Archive for 'Uncategorized'

Feb 14

House Preserves $9M in Local Aid

BOSTON – State Representative John W. Scibak joined his colleagues in the Massachusetts House of Representatives in approving a $115 million supplemental budget that stops the Governor from taking 1% from the $899 million unrestricted general government aid account, thus preserving $9 million. “I commend my colleagues in the House for voting to preserve these monies that have proven essential in this economic downturn,” said House Speaker Robert A. DeLeo. “Aware of the widespread concern amongst constituents and state officials alike, we will once again look to maintain local aid as a top priority as the FY ‘14 budget-balancing process begins.” “Particularly during tough economic times, we have to do all we can to protect the vital programs funded through local aid,” said Chairman Brian S. Dempsey of the House Ways and Means Committee. “We understand how essential this funding is for our communities. Local aid is a priority and, with this vote, the House continues to prove that fact.” “We applaud the members of the Massachusetts House of Representatives for standing with their cities and towns and preserving $9 million in essential local aid,” said Geoffrey C. Beckwith, the Executive Director of the Massachusetts Municipal Association. “Communities use these funds to pay for police and fire protection, schools, public works and much more, and this vote by the House is very good news for local citizens and taxpayers all across the state.”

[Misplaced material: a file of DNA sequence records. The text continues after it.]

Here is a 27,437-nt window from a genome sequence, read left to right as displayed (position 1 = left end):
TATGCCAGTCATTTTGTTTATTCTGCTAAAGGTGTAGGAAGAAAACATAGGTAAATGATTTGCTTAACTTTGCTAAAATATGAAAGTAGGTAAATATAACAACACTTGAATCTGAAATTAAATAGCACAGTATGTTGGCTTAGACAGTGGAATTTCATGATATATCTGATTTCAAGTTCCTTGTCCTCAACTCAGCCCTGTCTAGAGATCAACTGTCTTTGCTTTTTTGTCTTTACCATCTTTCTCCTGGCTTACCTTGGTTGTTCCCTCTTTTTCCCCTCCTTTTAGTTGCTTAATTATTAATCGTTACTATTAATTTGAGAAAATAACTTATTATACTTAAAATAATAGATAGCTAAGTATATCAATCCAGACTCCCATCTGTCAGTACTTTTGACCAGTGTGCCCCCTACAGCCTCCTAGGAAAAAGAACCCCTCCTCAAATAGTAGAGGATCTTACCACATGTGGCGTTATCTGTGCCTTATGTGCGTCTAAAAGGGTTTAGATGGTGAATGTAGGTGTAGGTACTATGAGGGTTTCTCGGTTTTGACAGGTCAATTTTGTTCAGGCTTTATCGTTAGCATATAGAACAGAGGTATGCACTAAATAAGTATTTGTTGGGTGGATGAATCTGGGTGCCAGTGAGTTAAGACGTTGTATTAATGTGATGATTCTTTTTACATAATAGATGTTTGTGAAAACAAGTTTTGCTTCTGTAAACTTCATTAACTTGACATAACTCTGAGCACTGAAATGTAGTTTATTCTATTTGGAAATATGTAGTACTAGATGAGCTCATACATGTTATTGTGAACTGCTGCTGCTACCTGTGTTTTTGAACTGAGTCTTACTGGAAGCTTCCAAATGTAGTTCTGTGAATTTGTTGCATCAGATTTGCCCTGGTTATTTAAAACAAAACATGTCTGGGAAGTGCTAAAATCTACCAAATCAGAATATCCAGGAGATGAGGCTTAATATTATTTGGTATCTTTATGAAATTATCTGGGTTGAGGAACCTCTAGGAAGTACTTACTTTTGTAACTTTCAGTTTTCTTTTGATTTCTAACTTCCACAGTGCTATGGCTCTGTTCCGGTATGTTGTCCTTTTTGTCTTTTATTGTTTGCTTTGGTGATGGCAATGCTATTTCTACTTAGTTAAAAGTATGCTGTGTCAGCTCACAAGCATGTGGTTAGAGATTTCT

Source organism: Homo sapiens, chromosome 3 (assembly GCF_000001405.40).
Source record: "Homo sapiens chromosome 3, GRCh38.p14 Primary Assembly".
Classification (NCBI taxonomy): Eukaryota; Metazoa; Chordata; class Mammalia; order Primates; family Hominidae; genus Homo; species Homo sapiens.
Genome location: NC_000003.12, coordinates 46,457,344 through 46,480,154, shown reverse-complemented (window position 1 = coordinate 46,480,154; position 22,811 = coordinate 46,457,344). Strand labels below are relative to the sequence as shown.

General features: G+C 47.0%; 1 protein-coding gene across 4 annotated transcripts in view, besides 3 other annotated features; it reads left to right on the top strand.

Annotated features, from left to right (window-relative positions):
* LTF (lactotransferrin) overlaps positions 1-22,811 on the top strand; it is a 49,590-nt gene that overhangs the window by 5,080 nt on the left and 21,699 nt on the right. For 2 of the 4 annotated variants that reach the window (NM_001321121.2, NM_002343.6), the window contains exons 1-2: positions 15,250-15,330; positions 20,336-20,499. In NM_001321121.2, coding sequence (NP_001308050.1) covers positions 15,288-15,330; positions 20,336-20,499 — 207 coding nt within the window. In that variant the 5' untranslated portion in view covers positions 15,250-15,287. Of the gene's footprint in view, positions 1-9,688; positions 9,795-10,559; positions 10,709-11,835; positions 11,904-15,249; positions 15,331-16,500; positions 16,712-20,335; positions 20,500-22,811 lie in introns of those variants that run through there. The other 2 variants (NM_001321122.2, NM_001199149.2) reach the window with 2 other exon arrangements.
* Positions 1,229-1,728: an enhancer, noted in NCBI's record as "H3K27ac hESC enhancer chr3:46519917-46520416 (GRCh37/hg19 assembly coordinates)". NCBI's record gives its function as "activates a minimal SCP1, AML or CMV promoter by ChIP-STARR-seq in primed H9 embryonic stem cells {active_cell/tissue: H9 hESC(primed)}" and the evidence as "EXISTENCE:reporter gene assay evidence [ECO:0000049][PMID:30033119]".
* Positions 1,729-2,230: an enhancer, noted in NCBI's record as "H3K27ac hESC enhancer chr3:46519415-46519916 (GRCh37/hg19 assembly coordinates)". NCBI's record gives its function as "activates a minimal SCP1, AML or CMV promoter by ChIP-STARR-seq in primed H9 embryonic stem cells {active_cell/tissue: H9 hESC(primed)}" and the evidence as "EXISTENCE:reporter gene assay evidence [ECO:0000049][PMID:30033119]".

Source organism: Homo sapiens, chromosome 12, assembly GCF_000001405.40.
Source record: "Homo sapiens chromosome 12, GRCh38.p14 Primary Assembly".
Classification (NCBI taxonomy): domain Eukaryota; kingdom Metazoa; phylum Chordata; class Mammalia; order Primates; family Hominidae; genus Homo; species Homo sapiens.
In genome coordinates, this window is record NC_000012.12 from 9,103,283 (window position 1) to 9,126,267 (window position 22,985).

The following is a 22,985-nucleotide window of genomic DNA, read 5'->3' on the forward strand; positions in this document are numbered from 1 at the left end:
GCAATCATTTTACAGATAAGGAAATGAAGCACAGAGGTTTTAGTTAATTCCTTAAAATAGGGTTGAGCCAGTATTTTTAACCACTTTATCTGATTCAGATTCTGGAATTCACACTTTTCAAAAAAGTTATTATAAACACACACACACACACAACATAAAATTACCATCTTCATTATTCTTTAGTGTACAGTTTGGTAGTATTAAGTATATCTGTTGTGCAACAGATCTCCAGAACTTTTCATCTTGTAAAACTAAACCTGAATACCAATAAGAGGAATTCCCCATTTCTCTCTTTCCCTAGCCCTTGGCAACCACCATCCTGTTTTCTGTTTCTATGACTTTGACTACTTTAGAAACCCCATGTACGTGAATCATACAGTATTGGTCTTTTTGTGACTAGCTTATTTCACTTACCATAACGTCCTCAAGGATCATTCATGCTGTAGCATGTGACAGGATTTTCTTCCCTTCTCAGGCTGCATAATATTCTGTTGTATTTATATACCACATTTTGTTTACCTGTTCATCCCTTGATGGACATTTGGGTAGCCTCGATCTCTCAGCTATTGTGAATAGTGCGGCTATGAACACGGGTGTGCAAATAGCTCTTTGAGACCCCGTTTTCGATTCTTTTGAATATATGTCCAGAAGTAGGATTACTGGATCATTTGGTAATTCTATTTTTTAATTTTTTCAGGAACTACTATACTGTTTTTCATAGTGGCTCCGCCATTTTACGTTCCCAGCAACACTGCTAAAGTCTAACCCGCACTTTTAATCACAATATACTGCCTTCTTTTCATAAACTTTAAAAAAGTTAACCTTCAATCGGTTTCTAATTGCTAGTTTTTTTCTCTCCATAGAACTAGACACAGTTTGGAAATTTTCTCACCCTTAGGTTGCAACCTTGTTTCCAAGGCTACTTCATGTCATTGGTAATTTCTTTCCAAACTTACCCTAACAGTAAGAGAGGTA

Sep 05
"EASTHAMPTON - At a forum Tuesday, public officials and representatives of the construction firm that will replace the Route 10 bridge over the Manhan River pledged to do their best to minimize the impact of what they say is the unavoidable six-month closure set to start next March. "There's no question it's going to inconvenience people," said state Rep. John Scibak, D-South Hadley, addressing the approximately 70 city residents and business owners at the forum. "The question is, How can we do it to lessen that inconvenience?" At the one-hour informational meeting, members of the public questioned a panel that included Scibak, state Sen. Michael Knapik, R-Westfield, Mayor Michael Tautznik, and representatives from the state's Department of Transportation (MassDOT) and Northern Construction Service, the company charged with completing the $3.75 million project..." Read the full article.
Aug 03

State Representative John W. Scibak (D-South Hadley) joined his colleagues in the Massachusetts House of Representatives today in celebrating recent session accomplishments as the Legislature breaks for elections.